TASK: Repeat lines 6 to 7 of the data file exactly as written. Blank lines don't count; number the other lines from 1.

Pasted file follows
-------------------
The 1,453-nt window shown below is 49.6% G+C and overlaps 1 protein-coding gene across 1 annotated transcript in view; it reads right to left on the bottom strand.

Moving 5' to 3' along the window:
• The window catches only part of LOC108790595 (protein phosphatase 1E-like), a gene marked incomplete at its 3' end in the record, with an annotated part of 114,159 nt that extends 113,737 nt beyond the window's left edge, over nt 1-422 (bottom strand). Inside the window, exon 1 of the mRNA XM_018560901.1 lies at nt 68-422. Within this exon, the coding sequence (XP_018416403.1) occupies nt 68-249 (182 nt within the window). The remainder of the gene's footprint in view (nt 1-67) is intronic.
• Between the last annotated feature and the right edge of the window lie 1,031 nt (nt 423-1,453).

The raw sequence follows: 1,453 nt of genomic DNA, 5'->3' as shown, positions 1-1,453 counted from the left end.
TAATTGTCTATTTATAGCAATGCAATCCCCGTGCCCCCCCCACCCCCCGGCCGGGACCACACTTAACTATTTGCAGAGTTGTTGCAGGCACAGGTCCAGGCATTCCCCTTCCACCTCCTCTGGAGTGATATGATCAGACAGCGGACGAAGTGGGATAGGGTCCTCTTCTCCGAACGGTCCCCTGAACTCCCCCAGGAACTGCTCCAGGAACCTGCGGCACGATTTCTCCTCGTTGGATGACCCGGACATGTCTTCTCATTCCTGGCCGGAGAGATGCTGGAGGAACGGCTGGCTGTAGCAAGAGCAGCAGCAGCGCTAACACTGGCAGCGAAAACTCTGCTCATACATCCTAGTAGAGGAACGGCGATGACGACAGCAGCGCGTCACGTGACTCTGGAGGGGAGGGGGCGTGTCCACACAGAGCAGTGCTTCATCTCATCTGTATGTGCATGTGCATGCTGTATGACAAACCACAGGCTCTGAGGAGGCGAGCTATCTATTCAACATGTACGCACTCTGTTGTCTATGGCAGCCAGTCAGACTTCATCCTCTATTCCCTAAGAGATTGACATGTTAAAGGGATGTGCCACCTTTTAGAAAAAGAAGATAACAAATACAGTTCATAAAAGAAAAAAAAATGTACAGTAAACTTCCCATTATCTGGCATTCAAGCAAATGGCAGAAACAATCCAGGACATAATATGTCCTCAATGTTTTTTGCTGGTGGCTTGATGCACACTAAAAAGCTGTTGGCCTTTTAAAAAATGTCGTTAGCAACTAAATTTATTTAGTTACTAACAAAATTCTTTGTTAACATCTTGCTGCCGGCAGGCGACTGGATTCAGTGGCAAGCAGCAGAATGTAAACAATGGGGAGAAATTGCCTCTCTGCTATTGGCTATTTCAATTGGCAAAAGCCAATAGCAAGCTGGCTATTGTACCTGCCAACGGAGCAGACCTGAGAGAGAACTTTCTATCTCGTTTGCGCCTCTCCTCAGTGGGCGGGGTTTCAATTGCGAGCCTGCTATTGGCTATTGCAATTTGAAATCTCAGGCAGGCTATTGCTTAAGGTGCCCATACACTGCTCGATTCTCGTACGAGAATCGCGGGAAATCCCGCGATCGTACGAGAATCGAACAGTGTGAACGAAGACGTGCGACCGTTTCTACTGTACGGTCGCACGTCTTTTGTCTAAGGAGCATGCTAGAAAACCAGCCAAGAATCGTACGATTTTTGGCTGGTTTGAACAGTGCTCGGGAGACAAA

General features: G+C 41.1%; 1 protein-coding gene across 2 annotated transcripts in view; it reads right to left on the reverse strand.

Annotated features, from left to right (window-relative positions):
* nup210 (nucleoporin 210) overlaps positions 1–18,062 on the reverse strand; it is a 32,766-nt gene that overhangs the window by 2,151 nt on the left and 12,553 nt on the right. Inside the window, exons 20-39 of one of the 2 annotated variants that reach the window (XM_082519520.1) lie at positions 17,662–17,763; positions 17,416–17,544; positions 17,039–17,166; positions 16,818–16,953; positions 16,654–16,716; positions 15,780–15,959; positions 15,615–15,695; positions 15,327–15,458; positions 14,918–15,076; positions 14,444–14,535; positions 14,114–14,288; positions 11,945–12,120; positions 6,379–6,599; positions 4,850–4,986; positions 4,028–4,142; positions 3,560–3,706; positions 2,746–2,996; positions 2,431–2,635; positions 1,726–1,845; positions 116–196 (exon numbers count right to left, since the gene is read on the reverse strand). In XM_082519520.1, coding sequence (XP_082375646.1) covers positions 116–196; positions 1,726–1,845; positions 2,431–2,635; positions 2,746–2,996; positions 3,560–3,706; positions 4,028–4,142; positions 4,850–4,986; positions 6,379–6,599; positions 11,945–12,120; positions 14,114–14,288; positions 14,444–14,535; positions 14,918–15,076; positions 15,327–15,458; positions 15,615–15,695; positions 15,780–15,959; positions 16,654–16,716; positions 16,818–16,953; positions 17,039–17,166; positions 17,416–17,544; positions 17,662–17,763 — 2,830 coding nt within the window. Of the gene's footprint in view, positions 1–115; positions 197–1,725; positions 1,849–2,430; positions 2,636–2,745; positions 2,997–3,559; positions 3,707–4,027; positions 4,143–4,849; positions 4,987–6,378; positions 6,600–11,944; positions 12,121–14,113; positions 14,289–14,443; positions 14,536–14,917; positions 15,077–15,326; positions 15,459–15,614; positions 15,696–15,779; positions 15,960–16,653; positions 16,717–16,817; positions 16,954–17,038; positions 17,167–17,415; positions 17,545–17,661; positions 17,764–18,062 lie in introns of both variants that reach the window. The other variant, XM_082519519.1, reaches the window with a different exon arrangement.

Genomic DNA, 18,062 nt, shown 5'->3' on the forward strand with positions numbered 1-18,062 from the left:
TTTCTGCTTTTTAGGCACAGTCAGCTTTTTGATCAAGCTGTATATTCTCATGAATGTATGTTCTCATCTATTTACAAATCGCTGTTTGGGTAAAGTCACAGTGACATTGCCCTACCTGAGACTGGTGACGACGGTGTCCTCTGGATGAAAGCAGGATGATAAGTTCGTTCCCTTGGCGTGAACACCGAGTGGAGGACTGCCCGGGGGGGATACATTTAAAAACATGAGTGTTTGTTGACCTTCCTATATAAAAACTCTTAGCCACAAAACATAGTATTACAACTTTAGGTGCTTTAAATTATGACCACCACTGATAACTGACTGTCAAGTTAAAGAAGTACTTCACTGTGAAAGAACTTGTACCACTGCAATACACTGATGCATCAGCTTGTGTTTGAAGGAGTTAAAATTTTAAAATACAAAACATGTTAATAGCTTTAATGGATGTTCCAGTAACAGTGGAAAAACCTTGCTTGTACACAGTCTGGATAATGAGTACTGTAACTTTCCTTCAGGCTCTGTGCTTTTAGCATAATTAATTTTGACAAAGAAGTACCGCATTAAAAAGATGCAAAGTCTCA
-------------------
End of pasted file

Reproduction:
TAATTGTCTATTTATAGCAATGCAATCCCCGTGCCCCCCCCACCCCCCGGCCGGGACCACACTTAACTATTTGCAGAGTTGTTGCAGGCACAGGTCCAGGCATTCCCCTTCCACCTCCTCTGGAGTGATATGATCAGACAGCGGACGAAGTGGGATAGGGTCCTCTTCTCCGAACGGTCCCCTGAACTCCCCCAGGAACTGCTCCAGGAACCTGCGGCACGATTTCTCCTCGTTGGATGACCCGGACATGTCTTCTCATTCCTGGCCGGAGAGATGCTGGAGGAACGGCTGGCTGTAGCAAGAGCAGCAGCAGCGCTAACACTGGCAGCGAAAACTCTGCTCATACATCCTAGTAGAGGAACGGCGATGACGACAGCAGCGCGTCACGTGACTCTGGAGGGGAGGGGGCGTGTCCACACAGAGCAGTGCTTCATCTCATCTGTATGTGCATGTGCATGCTGTATGACAAACCACAGGCTCTGAGGAGGCGAGCTATCTATTCAACATGTACGCACTCTGTTGTCTATGGCAGCCAGTCAGACTTCATCCTCTATTCCCTAAGAGATTGACATGTTAAAGGGATGTGCCACCTTTTAGAAAAAGAAGATAACAAATACAGTTCATAAAAGAAAAAAAAATGTACAGTAAACTTCCCATTATCTGGCATTCAAGCAAATGGCAGAAACAATCCAGGACATAATATGTCCTCAATGTTTTTTGCTGGTGGCTTGATGCACACTAAAAAGCTGTTGGCCTTTTAAAAAATGTCGTTAGCAACTAAATTTATTTAGTTACTAACAAAATTCTTTGTTAACATCTTGCTGCCGGCAGGCGACTGGATTCAGTGGCAAGCAGCAGAATGTAAACAATGGGGAGAAATTGCCTCTCTGCTATTGGCTATTTCAATTGGCAAAAGCCAATAGCAAGCTGGCTATTGTACCTGCCAACGGAGCAGACCTGAGAGAGAACTTTCTATCTCGTTTGCGCCTCTCCTCAGTGGGCGGGGTTTCAATTGCGAGCCTGCTATTGGCTATTGCAATTTGAAATCTCAGGCAGGCTATTGCTTAAGGTGCCCATACACTGCTCGATTCTCGTACGAGAATCGCGGGAAATCCCGCGATCGTACGAGAATCGAACAGTGTGAACGAAGACGTGCGACCGTTTCTACTGTACGGTCGCACGTCTTTTGTCTAAGGAGCATGCTAGAAAACCAGCCAAGAATCGTACGATTTTTGGCTGGTTTGAACAGTGCTCGGGAGACAAA

General features: G+C 41.1%; 1 protein-coding gene across 2 annotated transcripts in view; it reads right to left on the reverse strand.